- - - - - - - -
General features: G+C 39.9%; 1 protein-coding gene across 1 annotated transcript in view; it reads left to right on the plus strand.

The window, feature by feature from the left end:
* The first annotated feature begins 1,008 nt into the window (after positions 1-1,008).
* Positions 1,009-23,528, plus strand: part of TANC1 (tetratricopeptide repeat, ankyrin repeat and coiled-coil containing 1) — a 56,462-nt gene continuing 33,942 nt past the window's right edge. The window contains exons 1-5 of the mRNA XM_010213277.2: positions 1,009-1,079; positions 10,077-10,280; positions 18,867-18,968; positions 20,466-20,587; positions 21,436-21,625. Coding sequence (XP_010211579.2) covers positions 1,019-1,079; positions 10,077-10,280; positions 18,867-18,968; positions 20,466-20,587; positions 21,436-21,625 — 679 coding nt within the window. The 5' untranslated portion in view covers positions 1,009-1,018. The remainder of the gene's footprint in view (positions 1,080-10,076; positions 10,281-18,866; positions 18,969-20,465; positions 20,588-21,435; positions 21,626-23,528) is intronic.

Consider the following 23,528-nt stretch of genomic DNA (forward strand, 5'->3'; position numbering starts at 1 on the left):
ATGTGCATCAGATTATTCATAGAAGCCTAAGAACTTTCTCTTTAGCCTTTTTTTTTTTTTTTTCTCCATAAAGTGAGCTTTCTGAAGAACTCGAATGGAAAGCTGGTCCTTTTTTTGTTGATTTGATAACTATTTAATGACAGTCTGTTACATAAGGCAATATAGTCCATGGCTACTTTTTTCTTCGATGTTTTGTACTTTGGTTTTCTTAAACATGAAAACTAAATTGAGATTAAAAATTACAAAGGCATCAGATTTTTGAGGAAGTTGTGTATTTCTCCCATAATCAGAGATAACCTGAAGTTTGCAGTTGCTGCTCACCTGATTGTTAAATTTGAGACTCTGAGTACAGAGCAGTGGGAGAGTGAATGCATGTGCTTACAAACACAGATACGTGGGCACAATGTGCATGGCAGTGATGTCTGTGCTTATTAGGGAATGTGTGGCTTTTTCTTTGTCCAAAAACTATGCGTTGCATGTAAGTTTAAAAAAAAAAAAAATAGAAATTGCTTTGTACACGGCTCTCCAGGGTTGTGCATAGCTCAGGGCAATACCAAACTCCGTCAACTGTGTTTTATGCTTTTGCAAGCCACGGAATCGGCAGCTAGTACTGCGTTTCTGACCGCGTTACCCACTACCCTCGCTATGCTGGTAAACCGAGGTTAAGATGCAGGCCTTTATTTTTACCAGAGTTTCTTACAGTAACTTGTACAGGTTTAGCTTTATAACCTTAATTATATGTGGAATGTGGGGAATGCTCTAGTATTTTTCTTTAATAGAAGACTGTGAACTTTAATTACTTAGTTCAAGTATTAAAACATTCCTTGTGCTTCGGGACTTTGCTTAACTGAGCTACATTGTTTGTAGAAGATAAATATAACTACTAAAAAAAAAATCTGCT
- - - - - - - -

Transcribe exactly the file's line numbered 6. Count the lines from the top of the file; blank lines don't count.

ATGTGCATCAGATTATTCATAGAAGCCTAAGAACTTTCTCTTTAGCCTTTTTTTTTTTTTTTTCTCCATAAAGTGAGCTTTCTGAAGAACTCGAATGGAAAGCTGGTCCTTTTTTTGTTGATTTGATAACTATTTAATGACAGTCTGTTACATAAGGCAATATAGTCCATGGCTACTTTTTTCTTCGATGTTTTGTACTTTGGTTTTCTTAAACATGAAAACTAAATTGAGATTAAAAATTACAAAGGCATCAGATTTTTGAGGAAGTTGTGTATTTCTCCCATAATCAGAGATAACCTGAAGTTTGCAGTTGCTGCTCACCTGATTGTTAAATTTGAGACTCTGAGTACAGAGCAGTGGGAGAGTGAATGCATGTGCTTACAAACACAGATACGTGGGCACAATGTGCATGGCAGTGATGTCTGTGCTTATTAGGGAATGTGTGGCTTTTTCTTTGTCCAAAAACTATGCGTTGCATGTAAGTTTAAAAAAAAAAAAAATAGAAATTGCTTTGTACACGGCTCTCCAGGGTTGTGCATAGCTCAGGGCAATACCAAACTCCGTCAACTGTGTTTTATGCTTTTGCAAGCCACGGAATCGGCAGCTAGTACTGCGTTTCTGACCGCGTTACCCACTACCCTCGCTATGCTGGTAAACCGAGGTTAAGATGCAGGCCTTTATTTTTACCAGAGTTTCTTACAGTAACTTGTACAGGTTTAGCTTTATAACCTTAATTATATGTGGAATGTGGGGAATGCTCTAGTATTTTTCTTTAATAGAAGACTGTGAACTTTAATTACTTAGTTCAAGTATTAAAACATTCCTTGTGCTTCGGGACTTTGCTTAACTGAGCTACATTGTTTGTAGAAGATAAATATAACTACTAAAAAAAAAATCTGCT